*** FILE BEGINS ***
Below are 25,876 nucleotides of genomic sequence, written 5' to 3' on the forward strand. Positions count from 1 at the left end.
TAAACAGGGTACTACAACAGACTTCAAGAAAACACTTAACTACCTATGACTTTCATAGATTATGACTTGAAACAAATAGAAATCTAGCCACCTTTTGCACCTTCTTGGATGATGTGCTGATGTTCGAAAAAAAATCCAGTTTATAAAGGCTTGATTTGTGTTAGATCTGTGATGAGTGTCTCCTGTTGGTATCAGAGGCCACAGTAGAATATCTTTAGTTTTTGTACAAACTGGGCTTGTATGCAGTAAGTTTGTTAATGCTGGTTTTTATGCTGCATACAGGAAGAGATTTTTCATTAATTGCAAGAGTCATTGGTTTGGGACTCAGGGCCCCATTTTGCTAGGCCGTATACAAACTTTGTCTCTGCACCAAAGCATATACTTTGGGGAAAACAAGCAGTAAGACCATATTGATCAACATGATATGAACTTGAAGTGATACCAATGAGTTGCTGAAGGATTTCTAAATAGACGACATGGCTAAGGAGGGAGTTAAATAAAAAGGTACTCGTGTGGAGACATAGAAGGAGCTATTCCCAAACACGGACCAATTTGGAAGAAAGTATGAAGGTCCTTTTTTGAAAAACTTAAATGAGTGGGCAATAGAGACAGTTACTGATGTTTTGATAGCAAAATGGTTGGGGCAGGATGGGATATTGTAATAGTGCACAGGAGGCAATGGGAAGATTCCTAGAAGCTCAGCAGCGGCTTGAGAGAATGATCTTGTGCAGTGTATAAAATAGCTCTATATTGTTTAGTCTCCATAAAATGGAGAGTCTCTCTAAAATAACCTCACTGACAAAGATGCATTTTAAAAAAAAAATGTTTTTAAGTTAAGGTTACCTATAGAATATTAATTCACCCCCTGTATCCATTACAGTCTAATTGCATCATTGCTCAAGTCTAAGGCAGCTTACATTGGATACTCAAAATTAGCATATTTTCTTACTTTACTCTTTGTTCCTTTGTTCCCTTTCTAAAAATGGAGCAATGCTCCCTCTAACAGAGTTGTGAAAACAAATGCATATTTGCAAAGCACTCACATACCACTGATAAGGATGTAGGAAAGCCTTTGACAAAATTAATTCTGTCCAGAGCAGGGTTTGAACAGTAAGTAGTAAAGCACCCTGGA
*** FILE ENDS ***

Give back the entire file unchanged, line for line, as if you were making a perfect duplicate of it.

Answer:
Below are 25,876 nucleotides of genomic sequence, written 5' to 3' on the forward strand. Positions count from 1 at the left end.
TAAACAGGGTACTACAACAGACTTCAAGAAAACACTTAACTACCTATGACTTTCATAGATTATGACTTGAAACAAATAGAAATCTAGCCACCTTTTGCACCTTCTTGGATGATGTGCTGATGTTCGAAAAAAAATCCAGTTTATAAAGGCTTGATTTGTGTTAGATCTGTGATGAGTGTCTCCTGTTGGTATCAGAGGCCACAGTAGAATATCTTTAGTTTTTGTACAAACTGGGCTTGTATGCAGTAAGTTTGTTAATGCTGGTTTTTATGCTGCATACAGGAAGAGATTTTTCATTAATTGCAAGAGTCATTGGTTTGGGACTCAGGGCCCCATTTTGCTAGGCCGTATACAAACTTTGTCTCTGCACCAAAGCATATACTTTGGGGAAAACAAGCAGTAAGACCATATTGATCAACATGATATGAACTTGAAGTGATACCAATGAGTTGCTGAAGGATTTCTAAATAGACGACATGGCTAAGGAGGGAGTTAAATAAAAAGGTACTCGTGTGGAGACATAGAAGGAGCTATTCCCAAACACGGACCAATTTGGAAGAAAGTATGAAGGTCCTTTTTTGAAAAACTTAAATGAGTGGGCAATAGAGACAGTTACTGATGTTTTGATAGCAAAATGGTTGGGGCAGGATGGGATATTGTAATAGTGCACAGGAGGCAATGGGAAGATTCCTAGAAGCTCAGCAGCGGCTTGAGAGAATGATCTTGTGCAGTGTATAAAATAGCTCTATATTGTTTAGTCTCCATAAAATGGAGAGTCTCTCTAAAATAACCTCACTGACAAAGATGCATTTTAAAAAAAAAATGTTTTTAAGTTAAGGTTACCTATAGAATATTAATTCACCCCCTGTATCCATTACAGTCTAATTGCATCATTGCTCAAGTCTAAGGCAGCTTACATTGGATACTCAAAATTAGCATATTTTCTTACTTTACTCTTTGTTCCTTTGTTCCCTTTCTAAAAATGGAGCAATGCTCCCTCTAACAGAGTTGTGAAAACAAATGCATATTTGCAAAGCACTCACATACCACTGATAAGGATGTAGGAAAGCCTTTGACAAAATTAATTCTGTCCAGAGCAGGGTTTGAACAGTAAGTAGTAAAGCACCCTGGA